A couple days ago, I read this article on io9.com. It's called 9 Reasons to be Grateful for Twilight, and it's a pretty good article. (The site's awesome, too. Seriously, check it out if you love sci-fi or anything geekish. It's great.) I'm gonna zero in on one point, though.
Twilight made young adult books cool.
Growing up in the early 2000s, you'd think that publishers just assumed that teenagers didn't read. It's not like the entire young adult genre was non-existant; it just didn't get a lot of attention. Back then I didn't read the Harry Potter books, and even if I had, that was only a few books, because not all of them had come out yet. My local library was pretty disappointing anyway, but even big chain bookstores like Books-a-Million and Barnes & Noble didn't have much to offer beyond those horrible coming of age novels about puberty and survival or some junk.
I did have the Lord of the Rings books, and I did read them five times. I have The Hobbit, which has been consumed three or four times. I also read a few of the Princess Diaries series. I actually have the first five of those. They're pretty beaten.
And folks, if you're counting, that's a grand total of nine books. Add the Christy Miller series, and that makes twelve, but they were extremely short novels, between 150 and 200 pages each.
So beyond an epic, much imitated fantasy and a blip of teen chick lit, I didn't read all that much of any variety. I was ecstatic when I discovered the first book in the Inheritance Cycle, Eragon, hiding at Books-A-Million one afternoon. But I needed more. I wanted adventure books, with swords and fighting and action and maybe a little romance and possibly some sarcasm. I couldn't find anything I liked at stores because there wasn't anything to find, or at least anything I liked. I mean, I'm picky, but come on. I wanted something more. When I started writing my book, I took it as my mission to provide some sort of epic fantasy to my overlooked generation.
I kept writing my book and looking for stuff to read and chatting on internet forums (though most of that had been LOTR, and didn't last to long after the last movie came out. I'd also probably be more excited about The Hobbit if this year was 2005.) I graduated from high school and headed off to college, met a lot of friends who loved to read as much as I did (and who also enjoyed LOTR) and my angsty, whiny self calmed down and took a backseat and went shopping a whole lot. At some point in 2005, Twilight made its PG-rated debut on bookshelves and became a bestseller. I guess that's when publishers and booksellers began to notice an entire demographic.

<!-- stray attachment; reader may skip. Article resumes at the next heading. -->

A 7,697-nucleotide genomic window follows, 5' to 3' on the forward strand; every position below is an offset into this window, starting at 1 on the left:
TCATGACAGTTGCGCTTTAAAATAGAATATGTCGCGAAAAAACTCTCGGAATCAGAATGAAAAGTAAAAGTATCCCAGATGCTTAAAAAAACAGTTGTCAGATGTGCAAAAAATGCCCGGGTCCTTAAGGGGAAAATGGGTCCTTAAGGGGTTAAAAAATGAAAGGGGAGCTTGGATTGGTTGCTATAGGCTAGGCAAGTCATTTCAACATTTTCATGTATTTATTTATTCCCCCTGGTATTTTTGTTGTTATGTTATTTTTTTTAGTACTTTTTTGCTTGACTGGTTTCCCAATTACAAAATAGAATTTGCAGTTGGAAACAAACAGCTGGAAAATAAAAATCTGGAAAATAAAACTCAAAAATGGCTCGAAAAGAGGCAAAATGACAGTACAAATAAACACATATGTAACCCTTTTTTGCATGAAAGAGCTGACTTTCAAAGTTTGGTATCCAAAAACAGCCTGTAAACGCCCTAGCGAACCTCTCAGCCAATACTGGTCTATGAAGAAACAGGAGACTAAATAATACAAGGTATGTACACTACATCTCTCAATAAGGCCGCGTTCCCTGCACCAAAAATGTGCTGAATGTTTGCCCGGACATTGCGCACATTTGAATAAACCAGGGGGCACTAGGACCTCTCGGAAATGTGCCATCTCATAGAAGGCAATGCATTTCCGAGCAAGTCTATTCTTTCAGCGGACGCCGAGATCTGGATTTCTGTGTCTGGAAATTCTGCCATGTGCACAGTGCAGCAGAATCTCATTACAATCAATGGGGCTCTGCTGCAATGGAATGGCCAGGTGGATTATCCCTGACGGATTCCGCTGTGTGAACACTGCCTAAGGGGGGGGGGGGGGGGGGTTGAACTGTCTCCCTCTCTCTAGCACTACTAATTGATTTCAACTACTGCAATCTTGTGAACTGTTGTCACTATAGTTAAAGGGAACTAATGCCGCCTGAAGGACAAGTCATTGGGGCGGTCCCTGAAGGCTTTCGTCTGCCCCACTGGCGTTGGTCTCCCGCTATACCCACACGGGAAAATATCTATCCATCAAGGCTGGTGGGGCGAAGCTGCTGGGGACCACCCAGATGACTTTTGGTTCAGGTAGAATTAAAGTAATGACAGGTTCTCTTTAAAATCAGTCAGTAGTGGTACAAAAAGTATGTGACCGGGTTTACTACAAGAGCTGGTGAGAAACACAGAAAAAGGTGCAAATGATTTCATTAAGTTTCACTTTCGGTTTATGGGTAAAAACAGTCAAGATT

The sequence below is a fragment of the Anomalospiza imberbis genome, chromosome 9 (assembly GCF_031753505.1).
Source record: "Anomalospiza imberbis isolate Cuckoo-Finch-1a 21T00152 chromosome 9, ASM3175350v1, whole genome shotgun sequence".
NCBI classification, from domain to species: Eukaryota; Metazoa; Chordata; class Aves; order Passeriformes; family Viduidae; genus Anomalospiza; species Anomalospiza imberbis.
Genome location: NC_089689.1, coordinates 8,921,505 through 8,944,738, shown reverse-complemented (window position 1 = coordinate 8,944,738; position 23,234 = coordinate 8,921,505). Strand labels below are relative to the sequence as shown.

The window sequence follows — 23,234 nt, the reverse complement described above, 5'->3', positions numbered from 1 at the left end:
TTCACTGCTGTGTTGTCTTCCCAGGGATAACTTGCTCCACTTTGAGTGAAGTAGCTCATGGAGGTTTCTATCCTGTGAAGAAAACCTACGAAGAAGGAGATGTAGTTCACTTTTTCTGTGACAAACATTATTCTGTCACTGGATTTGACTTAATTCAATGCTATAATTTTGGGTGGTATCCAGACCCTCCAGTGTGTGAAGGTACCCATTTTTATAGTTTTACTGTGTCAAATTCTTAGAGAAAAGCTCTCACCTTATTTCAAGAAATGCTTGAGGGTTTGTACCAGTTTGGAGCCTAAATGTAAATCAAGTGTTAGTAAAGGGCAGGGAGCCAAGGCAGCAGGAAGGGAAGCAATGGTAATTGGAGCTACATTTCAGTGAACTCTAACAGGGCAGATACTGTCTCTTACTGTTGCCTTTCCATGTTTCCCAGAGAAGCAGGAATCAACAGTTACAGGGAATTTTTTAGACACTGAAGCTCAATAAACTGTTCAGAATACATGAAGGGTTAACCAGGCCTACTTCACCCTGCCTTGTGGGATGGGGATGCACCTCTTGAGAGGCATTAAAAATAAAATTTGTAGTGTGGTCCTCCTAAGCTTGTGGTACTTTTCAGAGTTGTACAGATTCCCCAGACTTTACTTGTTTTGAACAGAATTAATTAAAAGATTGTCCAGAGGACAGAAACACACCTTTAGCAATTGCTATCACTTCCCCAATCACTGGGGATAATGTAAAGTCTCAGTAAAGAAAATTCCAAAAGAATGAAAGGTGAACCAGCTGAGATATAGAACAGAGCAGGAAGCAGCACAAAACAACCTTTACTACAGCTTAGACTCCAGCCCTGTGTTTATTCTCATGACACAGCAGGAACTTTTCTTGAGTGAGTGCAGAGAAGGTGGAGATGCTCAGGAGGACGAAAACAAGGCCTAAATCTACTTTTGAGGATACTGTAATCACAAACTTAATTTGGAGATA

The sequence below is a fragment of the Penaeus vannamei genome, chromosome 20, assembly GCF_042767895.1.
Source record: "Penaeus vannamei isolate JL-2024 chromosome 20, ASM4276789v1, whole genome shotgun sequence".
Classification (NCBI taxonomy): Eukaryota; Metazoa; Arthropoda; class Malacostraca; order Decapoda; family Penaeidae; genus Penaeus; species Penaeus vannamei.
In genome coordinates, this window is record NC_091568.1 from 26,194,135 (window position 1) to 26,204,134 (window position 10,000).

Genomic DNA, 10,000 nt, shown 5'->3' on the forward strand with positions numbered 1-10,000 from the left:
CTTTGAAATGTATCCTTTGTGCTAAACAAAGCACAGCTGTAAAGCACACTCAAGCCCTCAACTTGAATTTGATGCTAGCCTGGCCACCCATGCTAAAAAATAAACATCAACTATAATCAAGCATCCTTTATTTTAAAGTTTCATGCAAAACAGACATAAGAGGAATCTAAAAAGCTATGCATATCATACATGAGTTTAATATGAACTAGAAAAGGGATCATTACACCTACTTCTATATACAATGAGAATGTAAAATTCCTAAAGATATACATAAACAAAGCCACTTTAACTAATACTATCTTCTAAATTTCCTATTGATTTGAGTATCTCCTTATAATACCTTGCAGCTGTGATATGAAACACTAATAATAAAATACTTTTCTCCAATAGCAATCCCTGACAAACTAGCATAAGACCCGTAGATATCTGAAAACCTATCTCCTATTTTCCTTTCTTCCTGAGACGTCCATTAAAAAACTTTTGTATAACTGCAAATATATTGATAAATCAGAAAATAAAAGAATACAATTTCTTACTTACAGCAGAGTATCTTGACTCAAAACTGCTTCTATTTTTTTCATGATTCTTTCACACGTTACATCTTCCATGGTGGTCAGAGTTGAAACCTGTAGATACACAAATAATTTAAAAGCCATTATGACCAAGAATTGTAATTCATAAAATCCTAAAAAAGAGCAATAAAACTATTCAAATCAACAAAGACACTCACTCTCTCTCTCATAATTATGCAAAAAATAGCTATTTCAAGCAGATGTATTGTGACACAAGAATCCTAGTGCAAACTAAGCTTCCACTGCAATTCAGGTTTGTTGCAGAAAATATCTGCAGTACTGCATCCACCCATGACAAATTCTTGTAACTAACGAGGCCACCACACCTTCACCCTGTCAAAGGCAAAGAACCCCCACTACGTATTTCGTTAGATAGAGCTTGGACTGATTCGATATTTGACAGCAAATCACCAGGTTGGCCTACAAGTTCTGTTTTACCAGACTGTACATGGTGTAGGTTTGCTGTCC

When I finished my junior year of college, I decided I needed a break from Bob Jones University. I wanted to take some time off, work, and finish up a correspondence course on the Protestant Reformation. I applied, and finally, late in the summer, got a job at Books-A-Million.
I've talked before about the business effects of the first Twilight film, which came out in 2008, at the same time I was working in the bookstore, and how it led to more people purchasing books (and us running out of New Moon right as Christmas shopping picked up.) By that time, the fourth book was out, and selling crazy. At some point that year, Suzanne Collins' The Hunger Games came out. I remember seeing it at B&N in Greenville SC.
Suddenly, what I wished for in high school has come true. Yeah, it took a minute, but the YA section at B&N is much bigger than I ever remember it being when I was a teenager. I still browse every so often, checking out cover design (because I straight nerd over stuff like that.) I like to see where the trend is going. Looks like vampires and werewolves are still pretty solid, but the really cool kids are post-apocalypse survivors
I still read YA, and I'm not alone. No, I'm not trying to reclaim my youth. I'm 26 and I don't feel that age anyway. A lot of YA is just plain good, quick fiction, which is what I've looked for. Something I can curl up with at night, under a blanket. Something that will give my brain a break because I'm working on my own stuff.
I admit, I'm a little jealous. I wish there had been more books for teens when I was a teenager, more of the adventurous stuff that I craved. But I'm glad that demographic is no longer ignored. And hey, if I get some good entertainment out of the deal, all the better.
Because let's be honest. At the end of the day, there is nothing quite like a good book, a warm puppy, and a nice cup of coffee for curling up with on a lovely rainy day.